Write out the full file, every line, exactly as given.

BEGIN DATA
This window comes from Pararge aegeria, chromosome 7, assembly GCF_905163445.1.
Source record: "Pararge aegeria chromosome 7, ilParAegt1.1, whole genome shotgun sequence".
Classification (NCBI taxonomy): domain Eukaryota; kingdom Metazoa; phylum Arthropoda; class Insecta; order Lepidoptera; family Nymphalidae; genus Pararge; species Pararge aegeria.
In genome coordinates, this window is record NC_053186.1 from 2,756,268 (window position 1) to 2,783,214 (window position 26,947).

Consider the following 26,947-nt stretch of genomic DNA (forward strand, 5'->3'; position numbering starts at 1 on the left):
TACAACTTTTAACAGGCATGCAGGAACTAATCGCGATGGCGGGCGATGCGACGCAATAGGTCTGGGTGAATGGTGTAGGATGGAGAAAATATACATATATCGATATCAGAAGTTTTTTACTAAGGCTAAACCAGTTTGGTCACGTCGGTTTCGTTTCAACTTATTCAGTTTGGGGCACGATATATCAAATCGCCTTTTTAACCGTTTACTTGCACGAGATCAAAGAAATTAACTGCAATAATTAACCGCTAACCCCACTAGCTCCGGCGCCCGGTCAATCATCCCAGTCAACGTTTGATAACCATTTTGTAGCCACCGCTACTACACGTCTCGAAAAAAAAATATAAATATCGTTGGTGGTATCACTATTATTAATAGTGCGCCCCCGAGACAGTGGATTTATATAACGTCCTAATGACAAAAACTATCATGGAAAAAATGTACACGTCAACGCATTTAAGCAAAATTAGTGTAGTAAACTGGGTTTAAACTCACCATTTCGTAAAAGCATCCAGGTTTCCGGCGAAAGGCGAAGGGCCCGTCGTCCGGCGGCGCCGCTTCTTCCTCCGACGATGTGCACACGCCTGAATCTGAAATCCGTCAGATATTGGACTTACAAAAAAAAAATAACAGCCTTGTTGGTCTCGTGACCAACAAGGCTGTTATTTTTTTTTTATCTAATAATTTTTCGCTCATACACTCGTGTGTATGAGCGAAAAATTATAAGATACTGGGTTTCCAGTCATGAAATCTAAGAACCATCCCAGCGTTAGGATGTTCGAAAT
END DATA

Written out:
This window comes from Pararge aegeria, chromosome 7, assembly GCF_905163445.1.
Source record: "Pararge aegeria chromosome 7, ilParAegt1.1, whole genome shotgun sequence".
Classification (NCBI taxonomy): domain Eukaryota; kingdom Metazoa; phylum Arthropoda; class Insecta; order Lepidoptera; family Nymphalidae; genus Pararge; species Pararge aegeria.
In genome coordinates, this window is record NC_053186.1 from 2,756,268 (window position 1) to 2,783,214 (window position 26,947).

Consider the following 26,947-nt stretch of genomic DNA (forward strand, 5'->3'; position numbering starts at 1 on the left):
TACAACTTTTAACAGGCATGCAGGAACTAATCGCGATGGCGGGCGATGCGACGCAATAGGTCTGGGTGAATGGTGTAGGATGGAGAAAATATACATATATCGATATCAGAAGTTTTTTACTAAGGCTAAACCAGTTTGGTCACGTCGGTTTCGTTTCAACTTATTCAGTTTGGGGCACGATATATCAAATCGCCTTTTTAACCGTTTACTTGCACGAGATCAAAGAAATTAACTGCAATAATTAACCGCTAACCCCACTAGCTCCGGCGCCCGGTCAATCATCCCAGTCAACGTTTGATAACCATTTTGTAGCCACCGCTACTACACGTCTCGAAAAAAAAATATAAATATCGTTGGTGGTATCACTATTATTAATAGTGCGCCCCCGAGACAGTGGATTTATATAACGTCCTAATGACAAAAACTATCATGGAAAAAATGTACACGTCAACGCATTTAAGCAAAATTAGTGTAGTAAACTGGGTTTAAACTCACCATTTCGTAAAAGCATCCAGGTTTCCGGCGAAAGGCGAAGGGCCCGTCGTCCGGCGGCGCCGCTTCTTCCTCCGACGATGTGCACACGCCTGAATCTGAAATCCGTCAGATATTGGACTTACAAAAAAAAAATAACAGCCTTGTTGGTCTCGTGACCAACAAGGCTGTTATTTTTTTTTTATCTAATAATTTTTCGCTCATACACTCGTGTGTATGAGCGAAAAATTATAAGATACTGGGTTTCCAGTCATGAAATCTAAGAACCATCCCAGCGTTAGGATGTTCGAAAT